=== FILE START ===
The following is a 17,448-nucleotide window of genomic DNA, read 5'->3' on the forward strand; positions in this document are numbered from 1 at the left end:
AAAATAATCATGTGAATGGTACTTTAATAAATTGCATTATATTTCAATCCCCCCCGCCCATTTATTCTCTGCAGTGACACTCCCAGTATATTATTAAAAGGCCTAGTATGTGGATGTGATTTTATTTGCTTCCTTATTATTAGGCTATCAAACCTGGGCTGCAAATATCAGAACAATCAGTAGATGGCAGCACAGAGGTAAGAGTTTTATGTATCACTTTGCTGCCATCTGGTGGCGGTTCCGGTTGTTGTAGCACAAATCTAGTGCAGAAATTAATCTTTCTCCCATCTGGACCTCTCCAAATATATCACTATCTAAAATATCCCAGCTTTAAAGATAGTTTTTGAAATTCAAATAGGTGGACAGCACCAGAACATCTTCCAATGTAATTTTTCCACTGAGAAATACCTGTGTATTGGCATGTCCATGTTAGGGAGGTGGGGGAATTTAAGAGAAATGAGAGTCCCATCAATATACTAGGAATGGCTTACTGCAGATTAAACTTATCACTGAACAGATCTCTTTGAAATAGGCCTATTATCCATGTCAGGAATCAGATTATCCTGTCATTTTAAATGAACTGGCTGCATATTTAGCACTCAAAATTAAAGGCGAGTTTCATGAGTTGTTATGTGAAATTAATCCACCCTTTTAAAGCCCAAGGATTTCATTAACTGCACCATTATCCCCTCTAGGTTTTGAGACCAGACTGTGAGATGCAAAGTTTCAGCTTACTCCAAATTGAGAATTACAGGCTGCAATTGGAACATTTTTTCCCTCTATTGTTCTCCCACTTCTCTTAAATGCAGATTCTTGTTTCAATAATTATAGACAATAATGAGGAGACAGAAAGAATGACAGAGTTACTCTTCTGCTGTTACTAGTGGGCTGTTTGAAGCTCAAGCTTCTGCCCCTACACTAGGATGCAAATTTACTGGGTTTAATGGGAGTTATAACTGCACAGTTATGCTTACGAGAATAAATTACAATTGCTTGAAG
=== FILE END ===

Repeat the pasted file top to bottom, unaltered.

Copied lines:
The following is a 17,448-nucleotide window of genomic DNA, read 5'->3' on the forward strand; positions in this document are numbered from 1 at the left end:
AAAATAATCATGTGAATGGTACTTTAATAAATTGCATTATATTTCAATCCCCCCCGCCCATTTATTCTCTGCAGTGACACTCCCAGTATATTATTAAAAGGCCTAGTATGTGGATGTGATTTTATTTGCTTCCTTATTATTAGGCTATCAAACCTGGGCTGCAAATATCAGAACAATCAGTAGATGGCAGCACAGAGGTAAGAGTTTTATGTATCACTTTGCTGCCATCTGGTGGCGGTTCCGGTTGTTGTAGCACAAATCTAGTGCAGAAATTAATCTTTCTCCCATCTGGACCTCTCCAAATATATCACTATCTAAAATATCCCAGCTTTAAAGATAGTTTTTGAAATTCAAATAGGTGGACAGCACCAGAACATCTTCCAATGTAATTTTTCCACTGAGAAATACCTGTGTATTGGCATGTCCATGTTAGGGAGGTGGGGGAATTTAAGAGAAATGAGAGTCCCATCAATATACTAGGAATGGCTTACTGCAGATTAAACTTATCACTGAACAGATCTCTTTGAAATAGGCCTATTATCCATGTCAGGAATCAGATTATCCTGTCATTTTAAATGAACTGGCTGCATATTTAGCACTCAAAATTAAAGGCGAGTTTCATGAGTTGTTATGTGAAATTAATCCACCCTTTTAAAGCCCAAGGATTTCATTAACTGCACCATTATCCCCTCTAGGTTTTGAGACCAGACTGTGAGATGCAAAGTTTCAGCTTACTCCAAATTGAGAATTACAGGCTGCAATTGGAACATTTTTTCCCTCTATTGTTCTCCCACTTCTCTTAAATGCAGATTCTTGTTTCAATAATTATAGACAATAATGAGGAGACAGAAAGAATGACAGAGTTACTCTTCTGCTGTTACTAGTGGGCTGTTTGAAGCTCAAGCTTCTGCCCCTACACTAGGATGCAAATTTACTGGGTTTAATGGGAGTTATAACTGCACAGTTATGCTTACGAGAATAAATTACAATTGCTTGAAG